South Tees

North East Councils plan £2.1bn energy and waste project

Seven North East Councils are working together to plan a 40-year Energy from Waste project worth over £2.1bn.

Plans will see five borough authorities – Darlington, Hartlepool, Middlesbrough, Redcar and Cleveland and Stockton – and Newcastle City Council and Durham County Council join forces to build an “Energy Recovery Facility” in the region.

The site could better dispose of rubbish from 1.5 million residents, seeing 450,000 tonnes of waste being used to generate electricity every year.

A capital investment of up to £300m is needed but the total value of the contract is £2.1bn over an initial contract of 29 years, with a possible 11-year extension.

Councils have launched a Europe-wide search today (July 24) for a contractor to build and run the facility, which is expected to create over 300 jobs in the construction phase alone.

By burning the rubbish at the proposed power station, a 25-acre brown-field site in Redcar and Cleveland, it could heat nearby homes and businesses while reducing the amount of waste sent to landfill.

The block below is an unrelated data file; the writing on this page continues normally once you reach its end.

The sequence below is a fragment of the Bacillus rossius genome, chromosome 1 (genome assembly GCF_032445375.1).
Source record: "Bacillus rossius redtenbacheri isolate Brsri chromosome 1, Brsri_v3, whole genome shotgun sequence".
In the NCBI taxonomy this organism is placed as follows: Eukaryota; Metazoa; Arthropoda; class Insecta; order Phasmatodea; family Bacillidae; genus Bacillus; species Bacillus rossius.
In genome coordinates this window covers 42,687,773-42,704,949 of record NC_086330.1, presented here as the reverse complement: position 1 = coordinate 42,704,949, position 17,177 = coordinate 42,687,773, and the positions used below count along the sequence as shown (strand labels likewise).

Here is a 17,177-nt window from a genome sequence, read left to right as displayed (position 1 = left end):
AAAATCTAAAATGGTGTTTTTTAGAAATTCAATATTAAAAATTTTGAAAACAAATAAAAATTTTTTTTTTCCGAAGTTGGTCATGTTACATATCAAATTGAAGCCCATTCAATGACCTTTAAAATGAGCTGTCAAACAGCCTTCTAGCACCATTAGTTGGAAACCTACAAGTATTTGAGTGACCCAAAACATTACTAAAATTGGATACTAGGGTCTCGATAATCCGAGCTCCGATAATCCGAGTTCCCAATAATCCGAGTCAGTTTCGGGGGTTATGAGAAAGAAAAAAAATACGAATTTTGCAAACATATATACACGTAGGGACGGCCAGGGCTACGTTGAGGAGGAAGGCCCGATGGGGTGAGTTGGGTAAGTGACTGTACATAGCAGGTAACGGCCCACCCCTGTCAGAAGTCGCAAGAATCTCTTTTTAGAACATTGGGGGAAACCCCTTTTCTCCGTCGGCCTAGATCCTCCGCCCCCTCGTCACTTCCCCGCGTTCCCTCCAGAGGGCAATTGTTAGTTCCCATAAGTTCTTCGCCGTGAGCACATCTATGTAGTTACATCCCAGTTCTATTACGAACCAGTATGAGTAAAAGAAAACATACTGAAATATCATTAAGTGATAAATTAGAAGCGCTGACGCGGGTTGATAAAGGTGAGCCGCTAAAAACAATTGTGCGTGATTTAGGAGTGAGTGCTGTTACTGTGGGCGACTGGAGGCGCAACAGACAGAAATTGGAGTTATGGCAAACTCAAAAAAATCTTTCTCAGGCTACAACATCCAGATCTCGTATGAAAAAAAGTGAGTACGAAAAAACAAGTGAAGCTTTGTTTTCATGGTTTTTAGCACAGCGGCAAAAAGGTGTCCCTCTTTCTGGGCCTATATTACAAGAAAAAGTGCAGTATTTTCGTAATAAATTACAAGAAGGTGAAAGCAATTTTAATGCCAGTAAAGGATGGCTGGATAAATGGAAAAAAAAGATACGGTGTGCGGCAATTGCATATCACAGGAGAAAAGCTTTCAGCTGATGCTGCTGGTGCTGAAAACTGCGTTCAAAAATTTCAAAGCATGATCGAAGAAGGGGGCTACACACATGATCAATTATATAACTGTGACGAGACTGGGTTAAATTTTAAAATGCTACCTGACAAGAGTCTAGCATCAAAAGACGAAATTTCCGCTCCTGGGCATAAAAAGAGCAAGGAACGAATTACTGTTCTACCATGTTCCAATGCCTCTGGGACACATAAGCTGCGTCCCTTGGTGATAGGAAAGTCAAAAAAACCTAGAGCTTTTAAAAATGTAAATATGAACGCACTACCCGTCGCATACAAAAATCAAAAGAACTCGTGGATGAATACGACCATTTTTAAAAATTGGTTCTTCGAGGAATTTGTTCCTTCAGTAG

A spokesperson for the project said:

“While we would obviously urge everyone to recycle as much as possible, we appreciate that not all rubbish can be repurposed.

“We know that the volume of non-recyclable material we have to deal with is only likely to increase as our population and household numbers grow. 

“The Government is also expected to widen the definition of municipal waste to include similar commercial and industrial leftovers.

“By joining forces the seven councils can create a new facility using the latest technology, reducing the amount of waste that is sent to landfill, which is better for the environment.

“The commercial opportunity this proposed plant also presents could mean that we can generate significant income, thereby offsetting costs for the taxpayer.”

New Energy Recovery Facilities are up to five times more efficient at reducing carbon emissions compared to other Energy from Waste facilities, with the planned plant capable of meeting the needs of more than 32,000 homes.

 Image: Newcastle City Council

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